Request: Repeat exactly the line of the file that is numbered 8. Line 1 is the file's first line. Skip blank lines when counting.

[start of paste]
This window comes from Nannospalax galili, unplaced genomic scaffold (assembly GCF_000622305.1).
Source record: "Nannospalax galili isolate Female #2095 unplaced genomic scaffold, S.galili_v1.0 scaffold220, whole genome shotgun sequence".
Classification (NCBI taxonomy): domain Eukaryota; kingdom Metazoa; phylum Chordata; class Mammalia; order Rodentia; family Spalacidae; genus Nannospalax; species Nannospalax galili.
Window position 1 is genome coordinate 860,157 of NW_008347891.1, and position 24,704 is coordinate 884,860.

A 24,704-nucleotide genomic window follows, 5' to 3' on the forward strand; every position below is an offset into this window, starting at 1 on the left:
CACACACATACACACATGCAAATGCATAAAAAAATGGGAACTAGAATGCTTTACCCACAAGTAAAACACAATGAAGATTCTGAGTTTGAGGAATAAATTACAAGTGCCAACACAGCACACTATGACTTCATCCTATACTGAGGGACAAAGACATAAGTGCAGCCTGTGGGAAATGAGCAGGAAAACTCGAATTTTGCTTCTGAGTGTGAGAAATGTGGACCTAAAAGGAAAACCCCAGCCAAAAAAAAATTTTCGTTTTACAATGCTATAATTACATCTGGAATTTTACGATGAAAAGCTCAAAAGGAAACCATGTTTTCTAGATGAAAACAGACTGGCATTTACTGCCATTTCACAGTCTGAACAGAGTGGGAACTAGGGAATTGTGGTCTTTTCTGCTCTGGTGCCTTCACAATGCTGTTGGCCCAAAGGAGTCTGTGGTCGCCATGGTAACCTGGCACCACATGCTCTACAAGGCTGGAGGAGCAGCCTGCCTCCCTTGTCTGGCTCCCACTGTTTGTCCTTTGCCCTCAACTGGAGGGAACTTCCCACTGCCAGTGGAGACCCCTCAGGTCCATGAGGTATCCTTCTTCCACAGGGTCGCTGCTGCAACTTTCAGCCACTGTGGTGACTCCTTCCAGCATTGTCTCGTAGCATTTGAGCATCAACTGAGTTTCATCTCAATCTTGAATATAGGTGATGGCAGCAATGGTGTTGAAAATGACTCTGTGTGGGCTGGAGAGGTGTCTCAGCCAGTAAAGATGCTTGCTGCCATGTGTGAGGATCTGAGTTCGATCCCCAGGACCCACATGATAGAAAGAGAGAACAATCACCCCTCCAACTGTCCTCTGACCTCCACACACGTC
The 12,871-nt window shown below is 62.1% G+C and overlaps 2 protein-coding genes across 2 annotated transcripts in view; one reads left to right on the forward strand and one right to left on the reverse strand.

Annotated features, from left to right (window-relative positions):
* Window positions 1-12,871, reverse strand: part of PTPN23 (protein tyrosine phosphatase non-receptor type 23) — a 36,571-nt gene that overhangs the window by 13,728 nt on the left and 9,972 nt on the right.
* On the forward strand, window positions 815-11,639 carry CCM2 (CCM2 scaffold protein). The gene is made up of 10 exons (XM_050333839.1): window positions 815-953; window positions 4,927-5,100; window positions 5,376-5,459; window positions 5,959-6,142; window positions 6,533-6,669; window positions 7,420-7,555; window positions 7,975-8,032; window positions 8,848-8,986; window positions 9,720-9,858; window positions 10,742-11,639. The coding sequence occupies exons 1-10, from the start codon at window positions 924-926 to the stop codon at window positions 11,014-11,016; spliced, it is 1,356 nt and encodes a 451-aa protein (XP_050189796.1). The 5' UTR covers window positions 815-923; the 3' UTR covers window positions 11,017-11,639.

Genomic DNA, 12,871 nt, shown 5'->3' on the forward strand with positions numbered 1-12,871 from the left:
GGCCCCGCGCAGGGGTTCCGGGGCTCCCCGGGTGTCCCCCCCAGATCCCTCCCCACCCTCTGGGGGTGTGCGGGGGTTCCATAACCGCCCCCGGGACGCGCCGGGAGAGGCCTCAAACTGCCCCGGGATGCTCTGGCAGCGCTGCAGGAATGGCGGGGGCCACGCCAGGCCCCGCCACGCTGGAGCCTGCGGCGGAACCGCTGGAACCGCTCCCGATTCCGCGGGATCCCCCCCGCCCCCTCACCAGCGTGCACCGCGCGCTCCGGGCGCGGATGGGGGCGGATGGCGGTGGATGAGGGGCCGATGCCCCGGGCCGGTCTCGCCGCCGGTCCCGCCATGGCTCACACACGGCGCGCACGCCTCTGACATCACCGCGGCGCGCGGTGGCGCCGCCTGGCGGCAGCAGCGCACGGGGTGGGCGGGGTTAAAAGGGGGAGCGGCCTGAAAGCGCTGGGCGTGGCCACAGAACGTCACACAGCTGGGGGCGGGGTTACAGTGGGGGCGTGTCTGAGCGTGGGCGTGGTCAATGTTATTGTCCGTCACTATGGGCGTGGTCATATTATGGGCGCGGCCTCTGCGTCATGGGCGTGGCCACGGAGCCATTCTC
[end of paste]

Annotated features, from left to right (window-relative positions):